For those old enough to remember, July 20, 1969 marked a tremendous achievement not just for America, but also for the entire world.
On July 16th the Apollo 11 rocket—with astronauts Neil Armstrong, Buzz Aldrin and Michael Collins on board—blasted off from Cape Canaveral, Florida. On July 20th their capsule circled the Moon as Armstrong and Aldrin deployed to the lunar surface aboard a separate craft, while Collins remained in orbit aboard the “mother ship.” After spending over twenty hours on the Moon, the pair rendezvoused with Collins and began their flight back to earth. They splashed down in the Pacific Ocean on July 24th.
Scores of books, films, and first-hand accounts have documented Apollo 11 and the five other manned lunar missions that followed. Ironically, despite overwhelming evidence to the contrary, doubters and conspiracy buffs have concocted wild tales that the entire project was staged by the government in a movie studio and never really happened! Go figure…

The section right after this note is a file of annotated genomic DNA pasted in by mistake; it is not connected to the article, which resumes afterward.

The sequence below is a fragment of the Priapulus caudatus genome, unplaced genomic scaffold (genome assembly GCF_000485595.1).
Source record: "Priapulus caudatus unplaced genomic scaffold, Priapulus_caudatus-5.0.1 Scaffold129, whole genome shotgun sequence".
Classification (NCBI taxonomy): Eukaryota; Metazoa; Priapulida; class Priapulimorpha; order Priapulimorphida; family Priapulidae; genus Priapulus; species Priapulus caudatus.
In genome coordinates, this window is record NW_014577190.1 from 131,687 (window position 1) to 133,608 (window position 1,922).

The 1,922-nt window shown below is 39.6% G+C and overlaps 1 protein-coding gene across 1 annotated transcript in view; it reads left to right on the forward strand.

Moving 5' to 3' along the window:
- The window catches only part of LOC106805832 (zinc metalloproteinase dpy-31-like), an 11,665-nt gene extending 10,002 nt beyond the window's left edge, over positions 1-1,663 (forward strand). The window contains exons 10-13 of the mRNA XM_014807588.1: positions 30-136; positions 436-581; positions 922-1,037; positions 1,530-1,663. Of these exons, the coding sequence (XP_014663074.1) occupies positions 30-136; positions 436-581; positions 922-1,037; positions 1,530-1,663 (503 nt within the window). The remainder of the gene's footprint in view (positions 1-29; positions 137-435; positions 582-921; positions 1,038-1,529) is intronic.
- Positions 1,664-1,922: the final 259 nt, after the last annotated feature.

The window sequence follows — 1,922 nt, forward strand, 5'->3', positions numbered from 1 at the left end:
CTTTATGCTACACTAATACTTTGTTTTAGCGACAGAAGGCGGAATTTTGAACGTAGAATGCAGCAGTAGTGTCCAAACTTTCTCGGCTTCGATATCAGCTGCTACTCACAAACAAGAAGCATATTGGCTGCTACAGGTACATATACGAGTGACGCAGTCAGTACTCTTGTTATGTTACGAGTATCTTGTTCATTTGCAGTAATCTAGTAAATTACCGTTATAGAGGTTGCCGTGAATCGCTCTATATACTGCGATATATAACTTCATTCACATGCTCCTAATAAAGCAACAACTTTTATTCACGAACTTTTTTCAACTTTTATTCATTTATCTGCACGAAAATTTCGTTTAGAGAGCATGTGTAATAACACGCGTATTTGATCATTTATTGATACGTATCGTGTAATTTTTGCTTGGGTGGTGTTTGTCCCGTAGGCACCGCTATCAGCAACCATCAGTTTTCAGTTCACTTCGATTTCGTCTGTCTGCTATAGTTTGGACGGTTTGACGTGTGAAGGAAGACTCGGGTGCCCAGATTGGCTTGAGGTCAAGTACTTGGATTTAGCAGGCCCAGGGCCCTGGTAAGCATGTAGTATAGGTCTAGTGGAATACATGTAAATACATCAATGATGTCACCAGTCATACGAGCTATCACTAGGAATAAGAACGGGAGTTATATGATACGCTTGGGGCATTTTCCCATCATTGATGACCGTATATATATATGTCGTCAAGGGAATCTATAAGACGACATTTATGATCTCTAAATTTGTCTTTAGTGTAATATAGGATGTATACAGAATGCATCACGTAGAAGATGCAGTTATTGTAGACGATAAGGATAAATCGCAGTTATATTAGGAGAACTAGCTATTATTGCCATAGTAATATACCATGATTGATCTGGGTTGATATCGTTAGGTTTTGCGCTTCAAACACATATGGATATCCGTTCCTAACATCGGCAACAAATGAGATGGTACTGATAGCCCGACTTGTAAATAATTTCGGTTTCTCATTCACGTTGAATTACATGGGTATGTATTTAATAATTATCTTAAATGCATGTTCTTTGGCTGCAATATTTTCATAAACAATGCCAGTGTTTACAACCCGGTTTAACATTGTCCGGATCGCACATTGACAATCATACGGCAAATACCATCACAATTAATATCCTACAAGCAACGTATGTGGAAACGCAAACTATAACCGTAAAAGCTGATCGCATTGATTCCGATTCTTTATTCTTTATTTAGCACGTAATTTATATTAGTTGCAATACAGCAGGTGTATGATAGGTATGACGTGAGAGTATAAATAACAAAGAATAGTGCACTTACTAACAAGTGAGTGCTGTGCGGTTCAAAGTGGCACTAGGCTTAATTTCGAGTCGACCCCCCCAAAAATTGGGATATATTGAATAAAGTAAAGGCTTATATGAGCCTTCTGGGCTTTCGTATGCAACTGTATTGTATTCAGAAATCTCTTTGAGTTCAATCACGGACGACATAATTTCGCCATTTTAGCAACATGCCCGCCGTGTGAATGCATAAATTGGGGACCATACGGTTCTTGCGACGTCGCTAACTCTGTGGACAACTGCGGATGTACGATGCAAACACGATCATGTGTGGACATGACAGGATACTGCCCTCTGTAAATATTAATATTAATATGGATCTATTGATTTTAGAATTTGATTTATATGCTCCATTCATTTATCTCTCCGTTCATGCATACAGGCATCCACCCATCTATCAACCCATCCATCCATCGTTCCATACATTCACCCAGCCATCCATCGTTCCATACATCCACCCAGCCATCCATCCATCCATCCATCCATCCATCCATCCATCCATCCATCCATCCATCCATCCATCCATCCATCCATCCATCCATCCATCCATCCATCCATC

Where was I on July 20, 1969? I was a 17 year-old Plebe Midshipman, three weeks into summer training at the Naval Academy. While our company crowded around a tiny black-and-white TV set in the Academy’s bowling alley, we watched Neil Armstrong step onto the Moon’s surface and declare, “That’s one small step for man. One giant leap for mankind.”